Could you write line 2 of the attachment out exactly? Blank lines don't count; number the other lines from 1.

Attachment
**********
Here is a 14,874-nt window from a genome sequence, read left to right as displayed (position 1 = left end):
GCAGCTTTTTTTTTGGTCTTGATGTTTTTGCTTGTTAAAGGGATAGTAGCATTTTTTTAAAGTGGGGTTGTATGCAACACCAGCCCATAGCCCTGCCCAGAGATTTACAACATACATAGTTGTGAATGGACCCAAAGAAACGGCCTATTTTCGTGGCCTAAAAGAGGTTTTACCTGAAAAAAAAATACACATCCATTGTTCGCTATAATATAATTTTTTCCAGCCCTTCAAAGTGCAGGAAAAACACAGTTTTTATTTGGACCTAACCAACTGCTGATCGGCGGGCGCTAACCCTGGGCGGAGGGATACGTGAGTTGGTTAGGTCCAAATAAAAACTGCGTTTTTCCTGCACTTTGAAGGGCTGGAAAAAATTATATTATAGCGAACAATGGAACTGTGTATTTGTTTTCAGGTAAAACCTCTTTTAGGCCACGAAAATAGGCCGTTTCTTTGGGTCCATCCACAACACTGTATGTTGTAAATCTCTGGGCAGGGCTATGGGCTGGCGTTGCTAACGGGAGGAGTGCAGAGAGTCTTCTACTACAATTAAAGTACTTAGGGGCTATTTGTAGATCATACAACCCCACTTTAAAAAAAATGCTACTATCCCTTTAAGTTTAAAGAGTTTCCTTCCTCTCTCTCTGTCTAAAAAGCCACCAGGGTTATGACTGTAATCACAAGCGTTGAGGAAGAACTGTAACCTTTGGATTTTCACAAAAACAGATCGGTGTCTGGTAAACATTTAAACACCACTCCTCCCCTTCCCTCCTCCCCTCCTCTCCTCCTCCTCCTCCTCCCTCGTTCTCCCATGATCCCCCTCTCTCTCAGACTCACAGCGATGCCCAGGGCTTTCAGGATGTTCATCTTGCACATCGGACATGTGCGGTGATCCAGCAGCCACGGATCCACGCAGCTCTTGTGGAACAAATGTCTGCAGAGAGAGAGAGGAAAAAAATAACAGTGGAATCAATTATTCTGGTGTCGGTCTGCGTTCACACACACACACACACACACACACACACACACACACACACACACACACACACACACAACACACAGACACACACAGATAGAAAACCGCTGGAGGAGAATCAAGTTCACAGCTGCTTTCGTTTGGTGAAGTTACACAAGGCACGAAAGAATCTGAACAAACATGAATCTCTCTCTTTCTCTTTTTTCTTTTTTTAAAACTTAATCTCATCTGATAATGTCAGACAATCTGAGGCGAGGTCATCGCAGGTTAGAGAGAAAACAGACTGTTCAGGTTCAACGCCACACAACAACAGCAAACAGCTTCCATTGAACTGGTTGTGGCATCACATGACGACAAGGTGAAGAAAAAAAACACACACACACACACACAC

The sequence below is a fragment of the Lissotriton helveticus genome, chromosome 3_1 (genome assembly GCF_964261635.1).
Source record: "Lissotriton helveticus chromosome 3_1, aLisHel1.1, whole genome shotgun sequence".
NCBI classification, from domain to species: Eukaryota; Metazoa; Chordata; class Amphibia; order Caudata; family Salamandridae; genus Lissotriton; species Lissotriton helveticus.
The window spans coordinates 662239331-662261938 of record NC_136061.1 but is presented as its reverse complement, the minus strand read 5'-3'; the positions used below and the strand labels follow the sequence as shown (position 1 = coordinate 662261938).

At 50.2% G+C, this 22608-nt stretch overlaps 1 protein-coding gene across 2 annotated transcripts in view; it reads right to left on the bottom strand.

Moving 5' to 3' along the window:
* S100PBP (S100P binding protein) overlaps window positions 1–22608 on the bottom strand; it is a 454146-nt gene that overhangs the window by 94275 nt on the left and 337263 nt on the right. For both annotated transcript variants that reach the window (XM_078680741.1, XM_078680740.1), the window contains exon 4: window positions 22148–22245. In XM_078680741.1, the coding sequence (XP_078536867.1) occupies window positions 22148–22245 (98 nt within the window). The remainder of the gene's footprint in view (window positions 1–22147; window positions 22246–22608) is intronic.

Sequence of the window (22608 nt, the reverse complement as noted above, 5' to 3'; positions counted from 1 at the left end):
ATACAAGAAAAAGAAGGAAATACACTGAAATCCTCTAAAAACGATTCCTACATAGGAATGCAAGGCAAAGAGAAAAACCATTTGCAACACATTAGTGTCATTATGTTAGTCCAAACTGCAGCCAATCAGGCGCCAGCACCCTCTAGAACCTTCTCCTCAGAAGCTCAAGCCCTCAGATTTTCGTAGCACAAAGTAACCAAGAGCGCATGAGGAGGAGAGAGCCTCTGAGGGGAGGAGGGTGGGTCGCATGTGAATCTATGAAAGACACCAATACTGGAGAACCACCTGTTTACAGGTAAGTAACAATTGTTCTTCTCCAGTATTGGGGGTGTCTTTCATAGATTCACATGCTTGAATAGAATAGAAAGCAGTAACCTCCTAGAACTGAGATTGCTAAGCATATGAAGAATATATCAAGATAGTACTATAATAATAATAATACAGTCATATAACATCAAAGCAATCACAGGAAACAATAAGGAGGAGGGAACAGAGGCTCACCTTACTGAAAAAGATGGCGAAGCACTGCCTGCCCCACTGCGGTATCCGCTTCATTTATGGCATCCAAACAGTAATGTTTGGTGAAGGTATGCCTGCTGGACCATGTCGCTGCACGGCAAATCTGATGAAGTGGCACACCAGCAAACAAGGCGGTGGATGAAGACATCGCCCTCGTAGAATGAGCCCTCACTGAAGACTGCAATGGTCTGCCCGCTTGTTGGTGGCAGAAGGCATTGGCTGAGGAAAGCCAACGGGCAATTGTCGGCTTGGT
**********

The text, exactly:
GCAGCTTTTTTTTTGGTCTTGATGTTTTTGCTTGTTAAAGGGATAGTAGCATTTTTTTAAAGTGGGGTTGTATGCAACACCAGCCCATAGCCCTGCCCAGAGATTTACAACATACATAGTTGTGAATGGACCCAAAGAAACGGCCTATTTTCGTGGCCTAAAAGAGGTTTTACCTGAAAAAAAAATACACATCCATTGTTCGCTATAATATAATTTTTTCCAGCCCTTCAAAGTGCAGGAAAAACACAGTTTTTATTTGGACCTAACCAACTGCTGATCGGCGGGCGCTAACCCTGGGCGGAGGGATACGTGAGTTGGTTAGGTCCAAATAAAAACTGCGTTTTTCCTGCACTTTGAAGGGCTGGAAAAAATTATATTATAGCGAACAATGGAACTGTGTATTTGTTTTCAGGTAAAACCTCTTTTAGGCCACGAAAATAGGCCGTTTCTTTGGGTCCATCCACAACACTGTATGTTGTAAATCTCTGGGCAGGGCTATGGGCTGGCGTTGCTAACGGGAGGAGTGCAGAGAGTCTTCTACTACAATTAAAGTACTTAGGGGCTATTTGTAGATCATACAACCCCACTTTAAAAAAAATGCTACTATCCCTTTAAGTTTAAAGAGTTTCCTTCCTCTCTCTCTGTCTAAAAAGCCACCAGGGTTATGACTGTAATCACAAGCGTTGAGGAAGAACTGTAACCTTTGGATTTTCACAAAAACAGATCGGTGTCTGGTAAACATTTAAACACCACTCCTCCCCTTCCCTCCTCCCCTCCTCTCCTCCTCCTCCTCCTCCCTCGTTCTCCCATGATCCCCCTCTCTCTCAGACTCACAGCGATGCCCAGGGCTTTCAGGATGTTCATCTTGCACATCGGACATGTGCGGTGATCCAGCAGCCACGGATCCACGCAGCTCTTGTGGAACAAATGTCTGCAGAGAGAGAGAGGAAAAAAATAACAGTGGAATCAATTATTCTGGTGTCGGTCTGCGTTCACACACACACACACACACACACACACACACACACACACACACACACACACACACACAACACACAGACACACACAGATAGAAAACCGCTGGAGGAGAATCAAGTTCACAGCTGCTTTCGTTTGGTGAAGTTACACAAGGCACGAAAGAATCTGAACAAACATGAATCTCTCTCTTTCTCTTTTTTCTTTTTTTAAAACTTAATCTCATCTGATAATGTCAGACAATCTGAGGCGAGGTCATCGCAGGTTAGAGAGAAAACAGACTGTTCAGGTTCAACGCCACACAACAACAGCAAACAGCTTCCATTGAACTGGTTGTGGCATCACATGACGACAAGGTGAAGAAAAAAAACACACACACACACACACAC